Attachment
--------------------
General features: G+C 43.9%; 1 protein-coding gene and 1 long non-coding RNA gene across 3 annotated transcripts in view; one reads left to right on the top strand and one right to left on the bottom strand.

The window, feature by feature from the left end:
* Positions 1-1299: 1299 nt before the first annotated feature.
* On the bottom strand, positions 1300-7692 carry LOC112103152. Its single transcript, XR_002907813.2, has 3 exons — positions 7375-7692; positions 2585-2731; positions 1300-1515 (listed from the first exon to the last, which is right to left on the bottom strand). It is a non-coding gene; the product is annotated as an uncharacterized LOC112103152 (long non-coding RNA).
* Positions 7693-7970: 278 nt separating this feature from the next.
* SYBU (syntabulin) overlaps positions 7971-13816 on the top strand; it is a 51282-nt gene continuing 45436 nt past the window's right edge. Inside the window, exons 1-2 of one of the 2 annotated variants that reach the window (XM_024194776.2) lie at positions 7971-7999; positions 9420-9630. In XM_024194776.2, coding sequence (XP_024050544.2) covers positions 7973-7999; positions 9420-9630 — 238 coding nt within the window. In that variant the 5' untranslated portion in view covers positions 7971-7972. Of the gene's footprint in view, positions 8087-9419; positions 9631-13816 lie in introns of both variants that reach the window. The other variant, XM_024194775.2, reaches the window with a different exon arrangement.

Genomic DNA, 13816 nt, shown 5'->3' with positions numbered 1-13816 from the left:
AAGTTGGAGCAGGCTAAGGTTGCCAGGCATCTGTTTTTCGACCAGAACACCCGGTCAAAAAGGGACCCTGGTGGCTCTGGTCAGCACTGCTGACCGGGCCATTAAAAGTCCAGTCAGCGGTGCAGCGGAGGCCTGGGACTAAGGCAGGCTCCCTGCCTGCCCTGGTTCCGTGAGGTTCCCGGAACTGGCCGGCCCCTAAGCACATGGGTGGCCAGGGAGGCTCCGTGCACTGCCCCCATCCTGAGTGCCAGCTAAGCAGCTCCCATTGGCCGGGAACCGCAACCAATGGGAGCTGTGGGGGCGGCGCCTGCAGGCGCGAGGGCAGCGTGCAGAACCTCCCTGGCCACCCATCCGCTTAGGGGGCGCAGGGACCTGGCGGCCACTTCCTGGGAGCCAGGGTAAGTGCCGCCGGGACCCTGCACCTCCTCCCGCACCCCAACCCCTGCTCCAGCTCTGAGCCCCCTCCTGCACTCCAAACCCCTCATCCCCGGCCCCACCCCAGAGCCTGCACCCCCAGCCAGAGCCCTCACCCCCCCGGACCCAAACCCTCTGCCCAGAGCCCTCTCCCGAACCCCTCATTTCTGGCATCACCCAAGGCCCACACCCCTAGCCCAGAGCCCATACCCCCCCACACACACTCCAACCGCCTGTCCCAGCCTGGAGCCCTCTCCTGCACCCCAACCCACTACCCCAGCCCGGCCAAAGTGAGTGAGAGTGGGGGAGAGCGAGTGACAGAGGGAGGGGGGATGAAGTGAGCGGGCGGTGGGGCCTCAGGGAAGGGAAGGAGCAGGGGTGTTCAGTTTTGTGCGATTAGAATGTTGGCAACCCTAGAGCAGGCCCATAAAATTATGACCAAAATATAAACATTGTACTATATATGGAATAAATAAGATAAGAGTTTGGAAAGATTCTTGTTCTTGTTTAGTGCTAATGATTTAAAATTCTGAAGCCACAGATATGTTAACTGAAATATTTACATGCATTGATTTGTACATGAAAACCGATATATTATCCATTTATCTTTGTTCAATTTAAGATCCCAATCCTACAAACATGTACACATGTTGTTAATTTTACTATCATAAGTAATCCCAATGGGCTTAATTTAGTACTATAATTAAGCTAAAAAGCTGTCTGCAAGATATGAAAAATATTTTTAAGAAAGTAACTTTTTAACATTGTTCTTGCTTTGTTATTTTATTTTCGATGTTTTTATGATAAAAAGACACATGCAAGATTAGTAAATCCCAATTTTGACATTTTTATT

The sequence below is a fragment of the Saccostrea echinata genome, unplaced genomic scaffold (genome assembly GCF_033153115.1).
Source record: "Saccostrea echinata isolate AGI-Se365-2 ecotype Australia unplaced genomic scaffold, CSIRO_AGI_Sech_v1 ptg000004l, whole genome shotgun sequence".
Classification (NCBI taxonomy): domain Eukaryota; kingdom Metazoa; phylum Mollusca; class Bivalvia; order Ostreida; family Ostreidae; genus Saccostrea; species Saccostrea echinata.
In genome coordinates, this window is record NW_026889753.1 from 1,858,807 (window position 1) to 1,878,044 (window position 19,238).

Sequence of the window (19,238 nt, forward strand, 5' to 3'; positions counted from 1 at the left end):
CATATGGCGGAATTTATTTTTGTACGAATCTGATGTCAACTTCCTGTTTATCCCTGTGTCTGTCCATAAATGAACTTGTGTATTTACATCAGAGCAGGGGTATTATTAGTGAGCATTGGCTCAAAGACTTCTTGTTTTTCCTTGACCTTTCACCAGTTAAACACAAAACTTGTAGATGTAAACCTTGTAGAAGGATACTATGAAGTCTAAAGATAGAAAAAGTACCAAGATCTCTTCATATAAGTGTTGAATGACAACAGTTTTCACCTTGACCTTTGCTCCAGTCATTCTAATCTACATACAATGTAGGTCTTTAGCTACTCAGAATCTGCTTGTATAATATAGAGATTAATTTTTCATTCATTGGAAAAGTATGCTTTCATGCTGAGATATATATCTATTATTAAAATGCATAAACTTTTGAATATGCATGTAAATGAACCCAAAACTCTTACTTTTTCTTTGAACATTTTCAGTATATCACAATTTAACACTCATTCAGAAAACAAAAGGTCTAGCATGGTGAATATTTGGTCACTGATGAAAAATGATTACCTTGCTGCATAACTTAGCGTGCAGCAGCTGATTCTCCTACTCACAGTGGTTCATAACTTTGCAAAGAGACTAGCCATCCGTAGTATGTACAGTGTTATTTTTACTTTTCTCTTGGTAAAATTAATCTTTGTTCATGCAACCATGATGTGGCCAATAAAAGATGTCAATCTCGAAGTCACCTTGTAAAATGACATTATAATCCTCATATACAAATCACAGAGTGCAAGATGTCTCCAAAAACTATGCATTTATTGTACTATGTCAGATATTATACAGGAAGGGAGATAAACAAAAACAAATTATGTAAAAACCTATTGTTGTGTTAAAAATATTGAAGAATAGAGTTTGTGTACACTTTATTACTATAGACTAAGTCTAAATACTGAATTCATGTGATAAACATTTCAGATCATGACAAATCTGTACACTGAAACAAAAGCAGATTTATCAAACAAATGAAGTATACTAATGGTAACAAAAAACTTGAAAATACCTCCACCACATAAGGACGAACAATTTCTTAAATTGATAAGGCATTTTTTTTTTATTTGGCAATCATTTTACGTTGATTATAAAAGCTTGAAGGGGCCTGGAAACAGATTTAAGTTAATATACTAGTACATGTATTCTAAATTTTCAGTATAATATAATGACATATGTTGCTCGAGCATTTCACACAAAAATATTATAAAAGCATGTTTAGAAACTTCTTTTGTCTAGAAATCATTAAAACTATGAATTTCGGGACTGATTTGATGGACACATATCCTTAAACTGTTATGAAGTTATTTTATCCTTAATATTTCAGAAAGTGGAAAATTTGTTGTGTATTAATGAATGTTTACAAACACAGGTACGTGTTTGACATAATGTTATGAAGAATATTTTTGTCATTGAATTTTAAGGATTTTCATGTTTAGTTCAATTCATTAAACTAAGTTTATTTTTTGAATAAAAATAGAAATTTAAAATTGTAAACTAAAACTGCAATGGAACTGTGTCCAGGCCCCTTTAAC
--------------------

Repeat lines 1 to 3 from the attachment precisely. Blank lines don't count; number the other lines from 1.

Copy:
General features: G+C 43.9%; 1 protein-coding gene and 1 long non-coding RNA gene across 3 annotated transcripts in view; one reads left to right on the top strand and one right to left on the bottom strand.

The window, feature by feature from the left end:
* Positions 1-1299: 1299 nt before the first annotated feature.